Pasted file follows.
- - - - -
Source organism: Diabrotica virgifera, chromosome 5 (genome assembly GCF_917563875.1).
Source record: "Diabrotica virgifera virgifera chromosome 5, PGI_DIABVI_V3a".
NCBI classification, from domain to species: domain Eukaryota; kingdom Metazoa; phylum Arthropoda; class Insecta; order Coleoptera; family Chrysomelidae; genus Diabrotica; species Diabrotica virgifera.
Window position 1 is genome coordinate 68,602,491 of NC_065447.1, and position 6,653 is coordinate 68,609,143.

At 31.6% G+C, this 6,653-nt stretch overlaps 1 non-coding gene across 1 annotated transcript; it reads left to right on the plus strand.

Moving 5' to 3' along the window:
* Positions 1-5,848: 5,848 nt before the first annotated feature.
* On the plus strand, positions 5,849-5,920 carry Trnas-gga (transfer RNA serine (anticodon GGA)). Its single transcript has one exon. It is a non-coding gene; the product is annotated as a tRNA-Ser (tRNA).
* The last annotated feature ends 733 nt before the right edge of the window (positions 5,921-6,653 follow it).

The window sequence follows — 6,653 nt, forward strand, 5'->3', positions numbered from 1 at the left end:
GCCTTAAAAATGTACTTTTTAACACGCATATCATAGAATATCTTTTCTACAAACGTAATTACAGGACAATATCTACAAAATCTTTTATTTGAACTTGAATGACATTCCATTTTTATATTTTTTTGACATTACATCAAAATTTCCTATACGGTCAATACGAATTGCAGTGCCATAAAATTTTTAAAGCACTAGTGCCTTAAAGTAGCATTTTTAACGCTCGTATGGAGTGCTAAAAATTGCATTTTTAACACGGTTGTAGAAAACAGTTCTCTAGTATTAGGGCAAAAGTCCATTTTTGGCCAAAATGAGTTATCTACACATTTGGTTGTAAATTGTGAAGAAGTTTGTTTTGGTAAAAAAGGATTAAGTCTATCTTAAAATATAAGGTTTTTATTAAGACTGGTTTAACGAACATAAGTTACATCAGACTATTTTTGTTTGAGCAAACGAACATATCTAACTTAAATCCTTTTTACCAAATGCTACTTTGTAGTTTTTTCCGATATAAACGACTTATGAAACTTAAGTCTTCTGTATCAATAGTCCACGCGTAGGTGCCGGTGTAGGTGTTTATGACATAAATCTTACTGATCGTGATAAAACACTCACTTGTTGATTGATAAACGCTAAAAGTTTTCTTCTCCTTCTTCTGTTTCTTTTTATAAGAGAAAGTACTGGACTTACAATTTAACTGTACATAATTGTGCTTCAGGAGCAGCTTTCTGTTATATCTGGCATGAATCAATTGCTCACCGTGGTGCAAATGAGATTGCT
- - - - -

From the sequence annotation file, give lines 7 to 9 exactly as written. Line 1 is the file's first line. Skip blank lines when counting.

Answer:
* Positions 1-5,848: 5,848 nt before the first annotated feature.
* On the plus strand, positions 5,849-5,920 carry Trnas-gga (transfer RNA serine (anticodon GGA)). Its single transcript has one exon. It is a non-coding gene; the product is annotated as a tRNA-Ser (tRNA).
* The last annotated feature ends 733 nt before the right edge of the window (positions 5,921-6,653 follow it).